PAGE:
This is exactly what we see in adults buying houses. Some really, really, honestly have a very difficult time making a decision. Others are very quick and sure. Most are somewhere in between. In this way, the young Harry Potter fans are not much different than adult home buyers. All eventually learn, you can’t always get what you want, but if you try, sometimes, you get what you need.
One Last Thing
Finally, at the end of the night, at 3:30AM as my younger daughter and I pulled up to the house, my older daughter and about 6 of her friends were sitting out on the driveway still talking. They had attended a different theater. On the ride home, my younger daughter had explained to me why this Harry Potter movie “wasn’t one of the best. It was ok, but not that great”.
She recounted scene after scene that departed too much from the book, in her opinion, or was left out. It wasn’t the right two guys (Crab abd Goyle) in the scene with the fire. The scene with Griphook the Goblin didn’t explain enough. The final showdown with Voldemort was all wrong, and anti-climactic. She liked the movie despite all that, but, as she explained to me in great detail, it had a lot of room for improvement.
We greeted my other daughter and her friends on the driveway. “What did you think?” I asked. She said, “it was the best movie of them all. My favorite”. All her friends agreed.
Had they seen the same movie as my other kid?
The next day we drove to Padre Island for a short weekend vacation at the beach and, along the way, the two girls debated in the back seat whether Harry Potter and the Deathly Hallows Part II was a good movie or not. Finally, the older daughter nailed the younger with the following truth:
“The reason you don’t like it is because you let yourself be annoyed and upset by small things that don’t matter and aren’t important to the big picture. All the important stuff was perfect, line for line just like the book. Snape’s memories were perfect. Your just choosing to focus on little things because you don’t want to like the movie”.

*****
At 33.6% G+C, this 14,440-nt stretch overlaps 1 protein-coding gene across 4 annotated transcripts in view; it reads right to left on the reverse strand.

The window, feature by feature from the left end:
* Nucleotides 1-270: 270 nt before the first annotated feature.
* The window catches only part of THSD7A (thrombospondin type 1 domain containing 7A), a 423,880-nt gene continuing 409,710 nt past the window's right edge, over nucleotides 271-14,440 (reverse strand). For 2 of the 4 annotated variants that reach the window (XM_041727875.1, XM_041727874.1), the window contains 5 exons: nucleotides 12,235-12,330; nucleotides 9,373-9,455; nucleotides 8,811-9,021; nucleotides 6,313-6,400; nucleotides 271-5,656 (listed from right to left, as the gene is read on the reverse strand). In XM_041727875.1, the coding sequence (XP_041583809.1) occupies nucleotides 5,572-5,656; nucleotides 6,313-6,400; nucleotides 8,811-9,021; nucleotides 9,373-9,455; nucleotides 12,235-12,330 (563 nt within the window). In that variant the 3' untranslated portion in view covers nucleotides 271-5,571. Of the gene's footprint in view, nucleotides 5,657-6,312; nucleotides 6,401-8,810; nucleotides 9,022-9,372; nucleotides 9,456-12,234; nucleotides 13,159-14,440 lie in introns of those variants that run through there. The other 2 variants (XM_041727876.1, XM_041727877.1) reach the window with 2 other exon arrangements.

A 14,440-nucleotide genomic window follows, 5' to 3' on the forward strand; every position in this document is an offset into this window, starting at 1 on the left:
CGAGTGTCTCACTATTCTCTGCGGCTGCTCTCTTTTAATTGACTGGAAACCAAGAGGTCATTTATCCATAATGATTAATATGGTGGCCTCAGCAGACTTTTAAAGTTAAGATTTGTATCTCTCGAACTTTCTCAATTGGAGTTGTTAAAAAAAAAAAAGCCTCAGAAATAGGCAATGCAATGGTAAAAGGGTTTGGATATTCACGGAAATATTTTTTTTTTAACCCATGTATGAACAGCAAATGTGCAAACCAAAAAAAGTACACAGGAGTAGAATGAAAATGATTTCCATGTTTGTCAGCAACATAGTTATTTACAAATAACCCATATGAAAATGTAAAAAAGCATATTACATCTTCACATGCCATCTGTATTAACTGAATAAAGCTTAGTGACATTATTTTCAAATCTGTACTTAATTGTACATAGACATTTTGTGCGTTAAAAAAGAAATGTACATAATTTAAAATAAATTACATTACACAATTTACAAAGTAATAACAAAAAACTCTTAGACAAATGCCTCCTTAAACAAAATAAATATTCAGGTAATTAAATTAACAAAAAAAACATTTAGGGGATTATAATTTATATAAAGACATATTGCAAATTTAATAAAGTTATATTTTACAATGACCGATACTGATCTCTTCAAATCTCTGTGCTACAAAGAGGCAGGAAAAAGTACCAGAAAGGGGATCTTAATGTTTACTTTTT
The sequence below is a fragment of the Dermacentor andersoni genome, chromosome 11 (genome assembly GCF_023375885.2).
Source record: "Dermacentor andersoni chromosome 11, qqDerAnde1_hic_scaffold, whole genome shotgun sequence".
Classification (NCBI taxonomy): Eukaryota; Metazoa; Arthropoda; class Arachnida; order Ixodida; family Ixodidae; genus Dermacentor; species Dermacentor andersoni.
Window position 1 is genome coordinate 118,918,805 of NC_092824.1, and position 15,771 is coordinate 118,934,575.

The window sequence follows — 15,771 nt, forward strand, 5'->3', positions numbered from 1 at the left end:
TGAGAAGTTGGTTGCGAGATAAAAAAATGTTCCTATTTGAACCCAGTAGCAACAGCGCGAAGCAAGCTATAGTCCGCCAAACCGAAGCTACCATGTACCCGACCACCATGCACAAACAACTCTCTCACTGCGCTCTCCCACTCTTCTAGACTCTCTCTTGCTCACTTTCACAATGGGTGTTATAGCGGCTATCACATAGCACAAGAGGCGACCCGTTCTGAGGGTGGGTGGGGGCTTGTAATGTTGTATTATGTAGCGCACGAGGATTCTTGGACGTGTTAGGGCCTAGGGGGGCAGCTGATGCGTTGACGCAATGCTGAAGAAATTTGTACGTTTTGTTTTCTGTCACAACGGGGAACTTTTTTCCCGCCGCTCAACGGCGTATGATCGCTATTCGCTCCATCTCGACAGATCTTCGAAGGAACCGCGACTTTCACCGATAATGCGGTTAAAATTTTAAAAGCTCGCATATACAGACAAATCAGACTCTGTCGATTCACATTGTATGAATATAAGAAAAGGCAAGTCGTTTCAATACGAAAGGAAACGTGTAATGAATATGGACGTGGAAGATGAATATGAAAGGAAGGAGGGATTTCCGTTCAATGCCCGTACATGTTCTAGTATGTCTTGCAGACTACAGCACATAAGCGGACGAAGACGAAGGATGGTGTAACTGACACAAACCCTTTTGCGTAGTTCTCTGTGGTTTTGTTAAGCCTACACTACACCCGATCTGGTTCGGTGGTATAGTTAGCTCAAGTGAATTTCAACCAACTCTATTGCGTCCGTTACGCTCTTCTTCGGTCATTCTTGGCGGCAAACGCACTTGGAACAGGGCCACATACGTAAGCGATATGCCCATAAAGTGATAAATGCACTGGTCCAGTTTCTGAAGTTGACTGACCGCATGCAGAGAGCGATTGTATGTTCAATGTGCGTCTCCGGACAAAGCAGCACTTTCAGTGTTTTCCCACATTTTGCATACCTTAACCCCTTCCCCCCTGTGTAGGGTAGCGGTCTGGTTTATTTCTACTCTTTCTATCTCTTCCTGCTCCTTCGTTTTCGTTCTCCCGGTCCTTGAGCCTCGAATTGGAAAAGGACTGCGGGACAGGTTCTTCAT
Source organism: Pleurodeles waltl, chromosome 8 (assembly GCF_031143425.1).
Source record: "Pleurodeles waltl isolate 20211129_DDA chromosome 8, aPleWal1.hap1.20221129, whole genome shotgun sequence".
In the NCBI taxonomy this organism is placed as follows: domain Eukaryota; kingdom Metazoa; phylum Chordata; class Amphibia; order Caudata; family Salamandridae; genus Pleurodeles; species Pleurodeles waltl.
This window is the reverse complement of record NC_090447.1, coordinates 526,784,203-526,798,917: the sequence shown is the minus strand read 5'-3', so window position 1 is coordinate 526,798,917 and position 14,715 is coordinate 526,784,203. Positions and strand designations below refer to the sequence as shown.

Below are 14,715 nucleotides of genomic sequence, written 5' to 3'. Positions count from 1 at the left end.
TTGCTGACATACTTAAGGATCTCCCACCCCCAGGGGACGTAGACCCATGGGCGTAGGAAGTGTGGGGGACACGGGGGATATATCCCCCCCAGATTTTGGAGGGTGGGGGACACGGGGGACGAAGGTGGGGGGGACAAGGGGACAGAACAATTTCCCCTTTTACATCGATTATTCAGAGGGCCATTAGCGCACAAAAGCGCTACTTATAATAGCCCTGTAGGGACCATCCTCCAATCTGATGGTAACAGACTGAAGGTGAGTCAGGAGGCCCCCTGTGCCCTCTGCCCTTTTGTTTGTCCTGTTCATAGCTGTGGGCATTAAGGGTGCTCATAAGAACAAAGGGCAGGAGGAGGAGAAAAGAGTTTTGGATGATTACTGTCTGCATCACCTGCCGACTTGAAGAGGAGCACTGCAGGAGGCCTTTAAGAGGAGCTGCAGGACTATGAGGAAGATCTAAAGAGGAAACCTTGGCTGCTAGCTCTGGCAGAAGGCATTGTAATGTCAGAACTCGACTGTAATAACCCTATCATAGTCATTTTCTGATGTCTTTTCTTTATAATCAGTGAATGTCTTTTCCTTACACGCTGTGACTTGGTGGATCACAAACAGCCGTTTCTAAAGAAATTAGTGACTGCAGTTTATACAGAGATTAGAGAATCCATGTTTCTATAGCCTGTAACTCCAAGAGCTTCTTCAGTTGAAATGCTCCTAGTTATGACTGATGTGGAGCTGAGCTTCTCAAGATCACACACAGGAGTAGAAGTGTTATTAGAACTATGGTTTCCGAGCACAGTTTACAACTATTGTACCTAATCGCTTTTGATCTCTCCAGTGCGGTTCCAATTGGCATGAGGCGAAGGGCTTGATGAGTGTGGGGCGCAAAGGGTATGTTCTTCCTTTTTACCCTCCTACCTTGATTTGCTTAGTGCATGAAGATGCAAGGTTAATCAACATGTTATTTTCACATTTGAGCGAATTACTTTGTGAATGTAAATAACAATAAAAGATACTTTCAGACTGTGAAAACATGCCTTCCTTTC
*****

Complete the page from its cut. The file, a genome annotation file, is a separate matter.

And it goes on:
Whoa! This is exactly like a lot of buyers. “I don’t like the color of the garage door”. “The front porch seems small”. “I don’t like brick”. Even homes in the perfect location, the right price and with a good, decent floorplan are not good enough because the minor items are not up to snuff and are allowed to become important factors.
This fault-finding plagues a lot of buyers, the jumping out to them of small imperfections while the overall greatness of the things that are most important – location, price and layout – go unrecognized because of the “noise” of minor and curable imperfections. It’s a human condition, really. Not everyone has it, but a lot of home buyers do. It makes it really hard to fall in love with a house, because all homes are imperfect in some way. Even brand new homes.
I’ll leave it at that.